Challenging young researchers on life and death
A new course at the Centre for Cancer Biomarkers aims to support young cancer researchers to make good decisions in matters of life and death.
Let's picture a man between 40 and 49 years old who smokes. Let's say that one out of ten in this population is at risk of serious heart attack. How would you tell him about this without using words like risk and uncertainty?
Professor Roger Strand from Centre for the Study of the Sciences and the Humanities at the University of Bergen poses the question to 14 PhD candidates. The CCBIO course "Cancer research: Ethical, economic and social aspects" aims to view cancer research in a larger context and to make students reflect on important dilemmas they face every day: What treatment should I give to this patient? What research issues should be prioritized?
Life or death
- These questions can mean life or death for the individual patient. Still, there is almost no room to discuss such issues elsewhere in education, explains postdoctoral fellow Anne Blanchard from the Centre for the Study of the Sciences and the Humanities.
She runs the course together with Roger Strand and Professor John Cairns of the London School of Hygiene and Tropical Medicine.
The course will give the individual PhD candidates the opportunity to reflect on the ethical, financial and social aspects of their research and medical practice.
- An example of social, ethical and financial issues discussed in the course is the use of expensive cancer drugs. Should everyone get treatment at any cost? How do we decide who should get the expensive medication, and who do not? How do you choose between the different drugs, Blanchard asks.
Within cancer care, life prolonging treatment may occasionally provide the opportunity to end life in a good way and say properly goodbye. In the course, researchers discuss whether this is a good way to spend healthcare money if the money could have been spent on for example younger patients instead.
- The money could also have been spent on healthcare in other countries or in other areas such as education. It is important to have a broad public debate on Norwegian priorities, and it is also essential to view them in an international context, Anne Blanchard explains.
Among the participants are Martha Rolland Jacobsen and Karen Klepsland Mauland.
- It's nice to take a break from our normal everyday as researcher. Here we can broaden our horizon, and we find it interesting to discuss what is appropriate use of healthcare funds. As a clinician, it is also worth considering that what is right for one patient may not necessarily be right for another. This is something we bring with us from the course and to our work, the two young scientists say.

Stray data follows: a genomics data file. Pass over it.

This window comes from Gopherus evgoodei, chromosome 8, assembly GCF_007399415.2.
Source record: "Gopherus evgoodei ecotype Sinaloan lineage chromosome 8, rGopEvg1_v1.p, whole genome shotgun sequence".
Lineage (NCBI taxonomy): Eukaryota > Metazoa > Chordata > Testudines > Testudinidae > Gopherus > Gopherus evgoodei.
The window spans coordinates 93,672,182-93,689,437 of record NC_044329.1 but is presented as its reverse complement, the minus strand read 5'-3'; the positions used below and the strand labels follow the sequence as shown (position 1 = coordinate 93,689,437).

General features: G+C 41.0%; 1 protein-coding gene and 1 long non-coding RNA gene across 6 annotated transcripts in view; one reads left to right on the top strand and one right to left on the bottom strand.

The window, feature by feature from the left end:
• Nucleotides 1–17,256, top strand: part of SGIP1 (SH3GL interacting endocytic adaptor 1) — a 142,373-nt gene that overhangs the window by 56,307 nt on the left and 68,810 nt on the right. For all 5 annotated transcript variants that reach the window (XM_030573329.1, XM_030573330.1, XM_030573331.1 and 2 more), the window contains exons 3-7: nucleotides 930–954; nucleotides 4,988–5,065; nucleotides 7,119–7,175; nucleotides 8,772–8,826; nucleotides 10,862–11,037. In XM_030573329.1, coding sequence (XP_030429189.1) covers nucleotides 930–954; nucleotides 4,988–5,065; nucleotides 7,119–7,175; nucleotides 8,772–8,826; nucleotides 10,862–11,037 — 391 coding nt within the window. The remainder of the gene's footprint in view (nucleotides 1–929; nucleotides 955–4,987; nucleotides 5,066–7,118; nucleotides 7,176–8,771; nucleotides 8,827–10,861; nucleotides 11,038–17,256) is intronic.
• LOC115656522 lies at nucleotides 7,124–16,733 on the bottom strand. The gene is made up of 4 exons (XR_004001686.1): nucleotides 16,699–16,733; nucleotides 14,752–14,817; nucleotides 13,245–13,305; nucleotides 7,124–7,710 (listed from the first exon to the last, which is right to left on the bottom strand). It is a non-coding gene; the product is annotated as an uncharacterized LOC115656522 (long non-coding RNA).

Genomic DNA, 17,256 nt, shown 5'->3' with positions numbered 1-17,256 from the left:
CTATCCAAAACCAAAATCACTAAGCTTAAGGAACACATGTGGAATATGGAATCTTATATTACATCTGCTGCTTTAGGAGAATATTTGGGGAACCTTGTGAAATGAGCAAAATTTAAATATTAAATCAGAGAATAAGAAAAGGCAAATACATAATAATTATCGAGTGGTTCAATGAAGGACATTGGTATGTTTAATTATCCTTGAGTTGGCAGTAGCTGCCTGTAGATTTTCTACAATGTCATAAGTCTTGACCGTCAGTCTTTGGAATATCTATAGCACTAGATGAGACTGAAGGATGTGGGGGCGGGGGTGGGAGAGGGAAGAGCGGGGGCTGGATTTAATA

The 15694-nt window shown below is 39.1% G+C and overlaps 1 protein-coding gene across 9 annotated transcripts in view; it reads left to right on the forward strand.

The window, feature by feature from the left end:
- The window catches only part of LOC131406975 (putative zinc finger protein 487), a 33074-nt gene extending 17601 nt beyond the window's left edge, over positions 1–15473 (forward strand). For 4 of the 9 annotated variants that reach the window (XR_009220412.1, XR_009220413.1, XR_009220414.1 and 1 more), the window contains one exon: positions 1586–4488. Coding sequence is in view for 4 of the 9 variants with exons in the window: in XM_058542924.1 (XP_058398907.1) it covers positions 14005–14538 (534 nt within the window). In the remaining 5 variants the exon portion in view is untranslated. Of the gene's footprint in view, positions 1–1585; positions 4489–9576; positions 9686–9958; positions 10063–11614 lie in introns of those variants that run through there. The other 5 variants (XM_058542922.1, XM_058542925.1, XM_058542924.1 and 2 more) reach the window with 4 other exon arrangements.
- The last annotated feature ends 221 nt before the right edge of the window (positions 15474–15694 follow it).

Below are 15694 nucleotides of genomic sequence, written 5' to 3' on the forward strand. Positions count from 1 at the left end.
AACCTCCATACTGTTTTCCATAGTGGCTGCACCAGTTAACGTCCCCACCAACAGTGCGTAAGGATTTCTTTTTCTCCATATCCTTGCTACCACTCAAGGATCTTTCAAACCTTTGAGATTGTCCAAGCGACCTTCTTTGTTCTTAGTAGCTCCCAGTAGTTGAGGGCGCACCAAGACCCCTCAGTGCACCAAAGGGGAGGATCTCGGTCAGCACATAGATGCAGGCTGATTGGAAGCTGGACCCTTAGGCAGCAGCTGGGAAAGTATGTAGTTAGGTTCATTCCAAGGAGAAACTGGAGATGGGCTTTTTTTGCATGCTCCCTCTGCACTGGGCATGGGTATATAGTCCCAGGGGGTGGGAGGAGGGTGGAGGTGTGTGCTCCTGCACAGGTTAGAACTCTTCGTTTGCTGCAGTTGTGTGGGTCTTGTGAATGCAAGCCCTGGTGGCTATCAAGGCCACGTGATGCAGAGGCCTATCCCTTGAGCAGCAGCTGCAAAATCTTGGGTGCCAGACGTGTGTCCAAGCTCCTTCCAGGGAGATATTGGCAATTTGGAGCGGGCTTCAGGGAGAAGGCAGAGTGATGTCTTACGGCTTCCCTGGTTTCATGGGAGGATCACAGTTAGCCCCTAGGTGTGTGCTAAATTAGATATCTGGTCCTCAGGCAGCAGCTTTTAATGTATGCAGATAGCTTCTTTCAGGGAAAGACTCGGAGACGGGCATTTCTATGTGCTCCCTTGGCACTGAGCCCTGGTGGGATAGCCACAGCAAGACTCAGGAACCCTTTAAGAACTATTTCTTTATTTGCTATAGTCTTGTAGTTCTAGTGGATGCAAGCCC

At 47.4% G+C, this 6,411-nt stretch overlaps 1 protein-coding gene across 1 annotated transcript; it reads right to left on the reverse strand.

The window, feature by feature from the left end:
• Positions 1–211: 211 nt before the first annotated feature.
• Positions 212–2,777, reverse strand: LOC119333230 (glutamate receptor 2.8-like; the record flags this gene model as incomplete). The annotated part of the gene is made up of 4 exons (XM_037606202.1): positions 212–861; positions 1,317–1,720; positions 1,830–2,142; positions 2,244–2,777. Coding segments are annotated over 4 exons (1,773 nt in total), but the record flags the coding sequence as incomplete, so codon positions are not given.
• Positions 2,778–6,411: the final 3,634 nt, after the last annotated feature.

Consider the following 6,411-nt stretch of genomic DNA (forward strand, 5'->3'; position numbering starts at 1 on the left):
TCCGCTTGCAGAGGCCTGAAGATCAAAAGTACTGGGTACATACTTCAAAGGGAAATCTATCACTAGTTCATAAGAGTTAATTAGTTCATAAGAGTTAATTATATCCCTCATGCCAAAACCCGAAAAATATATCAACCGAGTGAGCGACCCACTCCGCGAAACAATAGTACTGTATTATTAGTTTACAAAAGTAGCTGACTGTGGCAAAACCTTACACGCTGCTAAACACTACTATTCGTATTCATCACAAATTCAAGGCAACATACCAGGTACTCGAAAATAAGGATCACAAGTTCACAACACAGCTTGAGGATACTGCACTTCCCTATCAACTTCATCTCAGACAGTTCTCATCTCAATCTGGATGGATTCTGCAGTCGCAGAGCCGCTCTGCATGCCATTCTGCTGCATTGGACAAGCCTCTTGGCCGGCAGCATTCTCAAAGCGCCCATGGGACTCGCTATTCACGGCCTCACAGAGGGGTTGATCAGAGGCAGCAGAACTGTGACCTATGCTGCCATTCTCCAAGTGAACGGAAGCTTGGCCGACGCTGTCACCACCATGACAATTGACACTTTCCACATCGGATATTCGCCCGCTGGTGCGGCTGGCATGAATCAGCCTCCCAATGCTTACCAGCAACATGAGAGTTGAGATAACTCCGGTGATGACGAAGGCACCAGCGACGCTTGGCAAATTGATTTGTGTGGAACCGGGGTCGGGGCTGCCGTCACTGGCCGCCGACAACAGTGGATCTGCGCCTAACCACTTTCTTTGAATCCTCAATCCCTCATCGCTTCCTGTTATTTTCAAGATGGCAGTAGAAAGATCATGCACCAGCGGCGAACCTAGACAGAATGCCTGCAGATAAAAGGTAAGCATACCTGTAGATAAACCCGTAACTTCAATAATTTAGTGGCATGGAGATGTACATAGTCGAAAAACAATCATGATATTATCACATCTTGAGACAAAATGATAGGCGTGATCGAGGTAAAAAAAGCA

Course coordinator Roger Strand says it like this:
- These are tomorrow's decision-makers. They will be high up in the system in the future. It is important to give them a theoretical platform for the decisions they need to make.
Nothing is for sure
Medicine is often viewed as an exact science, but the course also examines the uncertainty and complexity of the subject.
- With advances in medicine and technology, we tend to think we know all about the body. Nevertheless it is not that simple, the body is an intricate system. Each cancer tumor is different and might not act the same in two different persons. Certain cancer drugs might not work in the same way in different people. How can we cope with this complexity in medical research, Blanchard asks.
One way to deal with the complexity, which also often is the case in medical research, is to use laboratory mice. However, these are used to test specific hypotheses and are equipped with a simple immune system.
- When researchers in medicine attempt to transfer the results from simple mice to complex human bodies, they often fail. When it comes to cancer biomarkers for example, only one percent of the markers reach as far as clinical practice. Therefore we also ask the students the question: is it good use of public funds to do research on cancer biomarkers, Blanchard explains.
Cancer and war rhetoric
The course is intended to develop students' critical thinking and trigger reflection of their own work. It is also a matter of rhetorics and language.
- The language used about cancer assumes that it is a very unfair and frightening disease, and we often hear phrases like "she lost the battle against cancer." A Times Magazine cover referred to "ammunition against cancer," with the drugs presented as bullets. Is it really losing a game? The wording may give patients a sense of guilt. Yet life is something we cannot fully control, Blanchard says.